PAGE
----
The Astell&Kern company presented a new flagship model of the A&ultima Hi-Fi player . The new A&ultima SP3000 DAP delivers fantastic listening quality and complements it with a sleek new operating system in a beautiful, durable housing.
What’s new in A&ultima SP3000?
A&K is the first manufacturer to use AKM’s (Asahi Kasei Microdevices) brand new flagship DAC, the AK4499EX, with four in the SP3000, as well as two equally new AKM AK4191 delta-sigma modulators, which process the digital signal to digital-to-analog conversion inside the DAC) .
Why four DACs? One for the left channel and one for the right channel to power a pair of left/right amplifiers with balanced outputs, and a third and fourth DAC to power a discrete pair of amplifiers with unbalanced outputs. So you can listen to the SP3000 using either balanced headphones (with 2.5mm or 4mm jacks) or the more common type of unbalanced headphones with 3.5mm jacks. A&K claims that the combination of these components provides the A&Ultima SP3000 with complete separation of digital and analog signal processing and contributes to the SP3000 achieving an impressive signal-to-noise ratio of 130dB.
The SP3000 is equipped with an octa-core Snapdragon 6125 processor and 8 GB of DDR4 memory.
An impressive array of listening options
You will get built-in playback of high-resolution PCM audio files (up to 32-bit resolution at a sampling rate of up to 768 kHz) and support for DSD512 files (Direct Stream Digital files with a sampling rate 512 times higher than CD). Is it possible that someone will develop an even higher resolution rendering in the future? Sure, but it’s hard to imagine anyone being able to distinguish music at a higher resolution than what this device offers.
This player comes with 256GB of built-in memory and supports microSD cards up to 1TB, so you can download a huge library of even the largest Hi-Res music files and take them with you. You can use a USB cable to transfer files, but the SP3000 also supports Wi-Fi 5 (dual-band 2.4/5GHz).
If you have a DLNA server on your home network, the SP3000 can connect and stream files directly from the server, or you can connect it to a Mac or Windows computer with a USB cable and use it as an external DAC. Roon certification is still in process.
The SP3000 is compatible with a wide range of music services, including apps for Qobuz, Tidal, Apple Music, Spotify, Amazon Music and Deezer. It also supports some famous international services like Flo, Moov, KKBOX, AWA, Yandex, Bugs! and Melon.
If you want to use wireless headphones, the SP3000 has Bluetooth 5.0 and supports aptX HD and LDAC codecs for 24-bit audio. You can also use A&K’s BT Sink to wirelessly stream music from your music library stored on an external device such as a computer or smartphone.
A truly impressive build
The case is made of 904L stainless steel, the same grade that Rolex uses to give its watches shine and durability. The case has a monumental look and is available in silver or black.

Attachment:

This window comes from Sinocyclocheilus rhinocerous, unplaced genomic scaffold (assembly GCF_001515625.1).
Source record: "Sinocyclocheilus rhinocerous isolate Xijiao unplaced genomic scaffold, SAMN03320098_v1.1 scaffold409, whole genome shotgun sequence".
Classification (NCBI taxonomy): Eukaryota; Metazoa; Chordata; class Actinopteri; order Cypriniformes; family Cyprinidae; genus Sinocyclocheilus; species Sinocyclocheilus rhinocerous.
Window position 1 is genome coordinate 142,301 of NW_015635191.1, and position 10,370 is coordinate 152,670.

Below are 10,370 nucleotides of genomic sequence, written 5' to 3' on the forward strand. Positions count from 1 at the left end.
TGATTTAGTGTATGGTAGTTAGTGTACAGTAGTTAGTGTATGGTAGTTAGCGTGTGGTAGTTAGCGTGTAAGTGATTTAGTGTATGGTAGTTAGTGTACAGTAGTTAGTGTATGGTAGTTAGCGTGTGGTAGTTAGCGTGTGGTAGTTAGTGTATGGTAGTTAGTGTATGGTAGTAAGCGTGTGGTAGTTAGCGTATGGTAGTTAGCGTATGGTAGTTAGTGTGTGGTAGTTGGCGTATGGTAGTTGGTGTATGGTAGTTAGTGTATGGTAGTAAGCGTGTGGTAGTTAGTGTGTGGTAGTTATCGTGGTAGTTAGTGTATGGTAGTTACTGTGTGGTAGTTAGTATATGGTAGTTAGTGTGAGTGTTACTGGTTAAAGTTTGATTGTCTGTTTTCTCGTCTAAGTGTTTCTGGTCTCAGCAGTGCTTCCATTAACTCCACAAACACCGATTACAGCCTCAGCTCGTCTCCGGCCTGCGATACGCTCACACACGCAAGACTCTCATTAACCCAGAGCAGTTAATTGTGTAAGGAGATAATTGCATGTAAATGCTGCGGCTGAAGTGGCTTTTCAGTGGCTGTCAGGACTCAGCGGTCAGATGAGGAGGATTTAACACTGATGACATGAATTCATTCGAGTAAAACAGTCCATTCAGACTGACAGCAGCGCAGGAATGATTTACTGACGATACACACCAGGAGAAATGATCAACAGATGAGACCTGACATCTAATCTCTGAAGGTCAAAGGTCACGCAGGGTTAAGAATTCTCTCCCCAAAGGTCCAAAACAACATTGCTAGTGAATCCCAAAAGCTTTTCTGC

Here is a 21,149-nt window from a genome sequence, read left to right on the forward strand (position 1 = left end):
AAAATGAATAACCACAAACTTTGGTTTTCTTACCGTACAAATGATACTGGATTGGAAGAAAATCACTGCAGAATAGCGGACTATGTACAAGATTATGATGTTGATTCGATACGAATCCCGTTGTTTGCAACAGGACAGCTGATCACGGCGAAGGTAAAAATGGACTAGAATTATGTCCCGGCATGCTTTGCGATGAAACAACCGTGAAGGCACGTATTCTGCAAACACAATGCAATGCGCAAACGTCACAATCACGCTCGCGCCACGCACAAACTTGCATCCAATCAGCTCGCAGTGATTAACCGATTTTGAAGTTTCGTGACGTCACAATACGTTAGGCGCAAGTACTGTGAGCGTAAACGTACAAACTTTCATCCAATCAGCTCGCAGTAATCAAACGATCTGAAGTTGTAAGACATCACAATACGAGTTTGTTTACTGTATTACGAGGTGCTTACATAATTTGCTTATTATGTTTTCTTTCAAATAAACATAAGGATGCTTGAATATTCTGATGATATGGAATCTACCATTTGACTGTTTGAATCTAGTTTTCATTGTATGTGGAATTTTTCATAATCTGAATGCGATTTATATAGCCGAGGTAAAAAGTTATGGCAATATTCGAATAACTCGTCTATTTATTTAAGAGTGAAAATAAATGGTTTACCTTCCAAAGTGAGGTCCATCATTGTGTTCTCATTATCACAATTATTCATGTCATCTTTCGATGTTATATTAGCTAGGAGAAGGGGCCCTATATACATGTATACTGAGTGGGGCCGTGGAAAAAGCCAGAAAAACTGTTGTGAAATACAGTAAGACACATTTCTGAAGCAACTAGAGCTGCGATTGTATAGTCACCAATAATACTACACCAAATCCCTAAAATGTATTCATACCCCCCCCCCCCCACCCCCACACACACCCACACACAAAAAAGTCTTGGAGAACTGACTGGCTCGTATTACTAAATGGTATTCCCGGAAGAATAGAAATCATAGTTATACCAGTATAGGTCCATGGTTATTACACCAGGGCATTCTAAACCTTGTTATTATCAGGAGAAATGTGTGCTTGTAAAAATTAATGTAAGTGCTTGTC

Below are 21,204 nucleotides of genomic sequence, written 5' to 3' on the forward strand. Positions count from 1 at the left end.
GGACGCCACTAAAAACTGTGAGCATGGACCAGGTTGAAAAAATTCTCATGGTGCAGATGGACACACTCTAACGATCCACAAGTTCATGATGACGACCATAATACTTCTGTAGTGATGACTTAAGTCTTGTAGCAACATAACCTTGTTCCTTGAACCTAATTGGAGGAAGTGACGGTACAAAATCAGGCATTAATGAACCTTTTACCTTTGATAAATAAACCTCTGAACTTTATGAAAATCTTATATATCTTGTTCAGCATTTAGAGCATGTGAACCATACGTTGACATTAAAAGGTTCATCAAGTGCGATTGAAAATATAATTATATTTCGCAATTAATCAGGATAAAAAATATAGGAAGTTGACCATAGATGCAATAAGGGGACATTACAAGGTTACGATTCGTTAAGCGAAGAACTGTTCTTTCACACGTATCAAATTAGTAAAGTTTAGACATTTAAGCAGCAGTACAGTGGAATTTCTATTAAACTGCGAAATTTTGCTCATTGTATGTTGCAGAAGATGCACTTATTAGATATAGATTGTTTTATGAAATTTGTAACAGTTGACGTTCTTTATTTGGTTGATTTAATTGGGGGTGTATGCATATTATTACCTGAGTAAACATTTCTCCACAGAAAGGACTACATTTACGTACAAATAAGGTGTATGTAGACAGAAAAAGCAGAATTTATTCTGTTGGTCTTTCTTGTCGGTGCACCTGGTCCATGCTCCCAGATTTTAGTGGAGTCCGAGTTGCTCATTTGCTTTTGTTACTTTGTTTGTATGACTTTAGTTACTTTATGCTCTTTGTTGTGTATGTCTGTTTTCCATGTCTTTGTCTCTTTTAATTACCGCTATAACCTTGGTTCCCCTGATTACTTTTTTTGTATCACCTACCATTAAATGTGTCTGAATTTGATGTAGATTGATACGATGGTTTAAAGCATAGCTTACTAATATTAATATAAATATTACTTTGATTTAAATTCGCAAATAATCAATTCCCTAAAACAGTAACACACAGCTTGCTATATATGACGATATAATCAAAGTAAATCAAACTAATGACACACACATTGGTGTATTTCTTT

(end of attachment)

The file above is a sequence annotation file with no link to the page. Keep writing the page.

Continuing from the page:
To protect the device and continue the luxury theme, each SP3000 will come with a goatskin leather case made by the Alran tannery in the south of France.
Astell&Kern has redesigned the Android-based software for listening convenience. The previous flagship A&ultima SP2000 had small problems with the smoothness of the user interface and the complexity of the navigation menu. In the new version, the reaction to swipes and taps is fast and smooth, access to streaming services and settings is easier.
The 5.46-inch touch screen with Full HD resolution (1920 x 1080 pixels) is bright and informative.
What is it like to listen to music on the Astell&Kern SP3000?
There are many audiophile products that promise to make it possible to hear music as it was heard in the recording studio. Usually this is marketing hyperbole, but not in this case.
The SP3000 creates a sense of presence when playing back great recorded performances. If your tastes gravitate towards the underground rock of the 1970s and 80s, the often low-quality and amateurish recordings of some great music definitely won’t hold up under the SP3000’s microscope.
The same can be said of many recordings from the late 90s and early 2000s, an era when engineers were fascinated by the added ability to create heavily edited full performances from snippets of vocal or instrumental takes. The artificiality of these Frankenstein-esque designs tends to show through the SP3000’s excellent finish.
All of this is to say that the SP3000 shouldn’t be penalized for not improving the sound of every single piece of music. Some music may be better enjoyed on vinyl or even a lower-resolution digital stream, but there’s plenty of great music and great recordings that can be enhanced with a music player like this.